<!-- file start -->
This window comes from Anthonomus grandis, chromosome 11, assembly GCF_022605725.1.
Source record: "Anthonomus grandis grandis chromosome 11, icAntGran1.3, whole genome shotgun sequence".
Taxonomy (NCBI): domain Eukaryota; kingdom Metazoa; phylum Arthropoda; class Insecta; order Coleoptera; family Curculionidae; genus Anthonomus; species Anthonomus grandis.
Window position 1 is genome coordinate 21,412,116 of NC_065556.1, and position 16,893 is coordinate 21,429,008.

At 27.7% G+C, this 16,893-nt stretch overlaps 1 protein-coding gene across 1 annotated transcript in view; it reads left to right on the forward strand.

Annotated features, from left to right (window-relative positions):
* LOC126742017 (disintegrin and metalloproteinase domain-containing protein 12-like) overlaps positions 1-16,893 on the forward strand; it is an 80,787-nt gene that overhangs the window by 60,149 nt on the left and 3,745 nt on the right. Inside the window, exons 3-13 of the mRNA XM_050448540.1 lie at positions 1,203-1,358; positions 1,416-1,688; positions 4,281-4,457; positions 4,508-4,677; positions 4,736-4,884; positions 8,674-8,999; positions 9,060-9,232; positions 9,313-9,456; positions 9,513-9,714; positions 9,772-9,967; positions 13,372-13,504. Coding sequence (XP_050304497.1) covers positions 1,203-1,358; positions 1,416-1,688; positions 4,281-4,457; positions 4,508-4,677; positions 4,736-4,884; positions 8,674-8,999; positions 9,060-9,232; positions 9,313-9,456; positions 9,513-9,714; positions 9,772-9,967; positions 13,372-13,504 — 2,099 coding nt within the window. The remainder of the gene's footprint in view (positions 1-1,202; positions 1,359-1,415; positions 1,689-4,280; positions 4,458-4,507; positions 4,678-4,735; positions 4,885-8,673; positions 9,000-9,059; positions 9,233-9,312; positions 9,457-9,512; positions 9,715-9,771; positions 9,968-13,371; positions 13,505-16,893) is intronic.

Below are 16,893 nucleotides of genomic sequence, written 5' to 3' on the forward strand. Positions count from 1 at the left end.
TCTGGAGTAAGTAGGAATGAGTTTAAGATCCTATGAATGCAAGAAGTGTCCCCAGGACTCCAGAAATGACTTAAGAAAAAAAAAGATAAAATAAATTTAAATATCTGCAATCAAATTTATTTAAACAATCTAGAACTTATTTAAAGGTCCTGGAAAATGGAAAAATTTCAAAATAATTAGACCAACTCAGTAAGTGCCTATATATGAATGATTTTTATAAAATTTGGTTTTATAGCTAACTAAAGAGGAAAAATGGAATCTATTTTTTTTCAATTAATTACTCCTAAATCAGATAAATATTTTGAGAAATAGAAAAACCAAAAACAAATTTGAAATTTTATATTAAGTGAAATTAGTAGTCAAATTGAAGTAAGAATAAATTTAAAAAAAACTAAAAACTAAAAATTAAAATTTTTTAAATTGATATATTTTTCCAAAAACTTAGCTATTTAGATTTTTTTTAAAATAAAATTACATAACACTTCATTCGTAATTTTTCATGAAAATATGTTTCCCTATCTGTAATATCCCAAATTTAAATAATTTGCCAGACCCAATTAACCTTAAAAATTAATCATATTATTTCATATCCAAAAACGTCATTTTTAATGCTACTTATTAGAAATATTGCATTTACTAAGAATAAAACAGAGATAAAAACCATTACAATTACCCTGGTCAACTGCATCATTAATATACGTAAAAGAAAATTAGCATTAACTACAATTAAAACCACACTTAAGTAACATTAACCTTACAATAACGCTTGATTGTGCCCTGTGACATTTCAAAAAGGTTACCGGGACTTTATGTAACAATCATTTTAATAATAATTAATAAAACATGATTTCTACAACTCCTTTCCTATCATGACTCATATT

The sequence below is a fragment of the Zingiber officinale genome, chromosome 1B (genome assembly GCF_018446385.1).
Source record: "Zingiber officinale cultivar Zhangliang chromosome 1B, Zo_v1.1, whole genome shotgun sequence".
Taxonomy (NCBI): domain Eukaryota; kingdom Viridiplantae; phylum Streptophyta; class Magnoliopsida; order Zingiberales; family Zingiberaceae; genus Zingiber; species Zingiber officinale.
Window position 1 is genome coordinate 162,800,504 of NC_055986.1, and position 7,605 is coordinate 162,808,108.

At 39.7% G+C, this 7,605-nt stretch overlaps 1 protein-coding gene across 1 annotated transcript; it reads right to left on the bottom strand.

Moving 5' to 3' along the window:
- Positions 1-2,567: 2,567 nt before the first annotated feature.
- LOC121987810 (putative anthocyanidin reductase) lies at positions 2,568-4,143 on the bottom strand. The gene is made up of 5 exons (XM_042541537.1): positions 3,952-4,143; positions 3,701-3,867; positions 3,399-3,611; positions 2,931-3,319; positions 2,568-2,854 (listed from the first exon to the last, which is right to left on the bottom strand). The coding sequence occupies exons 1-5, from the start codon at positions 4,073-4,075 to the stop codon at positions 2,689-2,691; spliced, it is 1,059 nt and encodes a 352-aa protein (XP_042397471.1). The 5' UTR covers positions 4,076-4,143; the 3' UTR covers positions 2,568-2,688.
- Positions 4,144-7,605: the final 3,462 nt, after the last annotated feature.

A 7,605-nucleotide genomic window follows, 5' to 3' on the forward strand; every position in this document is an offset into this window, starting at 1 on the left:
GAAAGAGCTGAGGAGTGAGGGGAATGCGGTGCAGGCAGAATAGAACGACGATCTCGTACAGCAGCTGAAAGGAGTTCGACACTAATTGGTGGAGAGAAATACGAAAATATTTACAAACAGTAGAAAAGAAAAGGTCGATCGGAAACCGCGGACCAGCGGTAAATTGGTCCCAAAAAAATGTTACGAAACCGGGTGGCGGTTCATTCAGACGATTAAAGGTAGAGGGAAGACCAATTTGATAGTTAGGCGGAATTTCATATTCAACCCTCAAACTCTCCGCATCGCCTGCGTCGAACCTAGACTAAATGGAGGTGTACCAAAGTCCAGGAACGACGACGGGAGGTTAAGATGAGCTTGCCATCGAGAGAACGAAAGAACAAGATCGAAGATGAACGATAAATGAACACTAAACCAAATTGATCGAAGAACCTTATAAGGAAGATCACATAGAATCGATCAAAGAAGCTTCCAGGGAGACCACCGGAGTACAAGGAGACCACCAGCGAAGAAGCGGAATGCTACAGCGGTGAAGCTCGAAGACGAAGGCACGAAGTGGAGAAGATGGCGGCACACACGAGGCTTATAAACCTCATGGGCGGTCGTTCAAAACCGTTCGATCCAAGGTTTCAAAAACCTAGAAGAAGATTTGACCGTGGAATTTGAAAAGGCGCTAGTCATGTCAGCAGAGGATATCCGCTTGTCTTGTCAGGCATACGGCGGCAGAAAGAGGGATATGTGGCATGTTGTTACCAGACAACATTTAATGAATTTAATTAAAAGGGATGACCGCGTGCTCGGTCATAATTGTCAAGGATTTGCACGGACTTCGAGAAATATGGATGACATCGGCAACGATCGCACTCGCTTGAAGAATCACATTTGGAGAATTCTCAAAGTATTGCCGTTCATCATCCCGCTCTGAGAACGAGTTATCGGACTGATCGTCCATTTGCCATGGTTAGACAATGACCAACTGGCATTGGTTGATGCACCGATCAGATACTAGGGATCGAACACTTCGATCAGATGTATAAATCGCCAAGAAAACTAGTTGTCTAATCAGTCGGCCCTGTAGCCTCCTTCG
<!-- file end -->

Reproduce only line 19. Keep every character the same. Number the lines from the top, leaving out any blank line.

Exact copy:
A 7,605-nucleotide genomic window follows, 5' to 3' on the forward strand; every position in this document is an offset into this window, starting at 1 on the left: